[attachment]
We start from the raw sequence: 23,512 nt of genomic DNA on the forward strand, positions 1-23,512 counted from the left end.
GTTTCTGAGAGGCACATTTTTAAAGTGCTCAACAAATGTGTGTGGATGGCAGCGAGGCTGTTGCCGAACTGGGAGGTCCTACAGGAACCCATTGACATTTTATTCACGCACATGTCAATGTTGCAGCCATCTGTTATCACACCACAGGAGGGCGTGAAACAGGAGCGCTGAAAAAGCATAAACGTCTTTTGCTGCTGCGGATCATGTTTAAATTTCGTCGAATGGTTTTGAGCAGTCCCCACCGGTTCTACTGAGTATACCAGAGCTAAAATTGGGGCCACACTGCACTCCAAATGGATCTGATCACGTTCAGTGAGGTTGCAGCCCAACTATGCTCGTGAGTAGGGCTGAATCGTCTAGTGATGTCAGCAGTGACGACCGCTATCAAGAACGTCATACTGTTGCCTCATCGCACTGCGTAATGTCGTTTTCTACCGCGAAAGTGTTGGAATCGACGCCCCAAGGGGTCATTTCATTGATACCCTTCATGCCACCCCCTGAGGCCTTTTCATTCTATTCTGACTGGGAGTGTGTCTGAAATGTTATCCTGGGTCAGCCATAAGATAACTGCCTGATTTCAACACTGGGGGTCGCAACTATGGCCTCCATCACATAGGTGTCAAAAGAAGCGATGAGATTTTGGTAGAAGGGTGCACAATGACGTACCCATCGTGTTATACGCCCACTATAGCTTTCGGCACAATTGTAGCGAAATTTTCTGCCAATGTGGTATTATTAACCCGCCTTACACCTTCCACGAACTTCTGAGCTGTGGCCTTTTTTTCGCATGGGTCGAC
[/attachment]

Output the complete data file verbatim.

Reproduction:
We start from the raw sequence: 23,512 nt of genomic DNA on the forward strand, positions 1-23,512 counted from the left end.
GTTTCTGAGAGGCACATTTTTAAAGTGCTCAACAAATGTGTGTGGATGGCAGCGAGGCTGTTGCCGAACTGGGAGGTCCTACAGGAACCCATTGACATTTTATTCACGCACATGTCAATGTTGCAGCCATCTGTTATCACACCACAGGAGGGCGTGAAACAGGAGCGCTGAAAAAGCATAAACGTCTTTTGCTGCTGCGGATCATGTTTAAATTTCGTCGAATGGTTTTGAGCAGTCCCCACCGGTTCTACTGAGTATACCAGAGCTAAAATTGGGGCCACACTGCACTCCAAATGGATCTGATCACGTTCAGTGAGGTTGCAGCCCAACTATGCTCGTGAGTAGGGCTGAATCGTCTAGTGATGTCAGCAGTGACGACCGCTATCAAGAACGTCATACTGTTGCCTCATCGCACTGCGTAATGTCGTTTTCTACCGCGAAAGTGTTGGAATCGACGCCCCAAGGGGTCATTTCATTGATACCCTTCATGCCACCCCCTGAGGCCTTTTCATTCTATTCTGACTGGGAGTGTGTCTGAAATGTTATCCTGGGTCAGCCATAAGATAACTGCCTGATTTCAACACTGGGGGTCGCAACTATGGCCTCCATCACATAGGTGTCAAAAGAAGCGATGAGATTTTGGTAGAAGGGTGCACAATGACGTACCCATCGTGTTATACGCCCACTATAGCTTTCGGCACAATTGTAGCGAAATTTTCTGCCAATGTGGTATTATTAACCCGCCTTACACCTTCCACGAACTTCTGAGCTGTGGCCTTTTTTTCGCATGGGTCGAC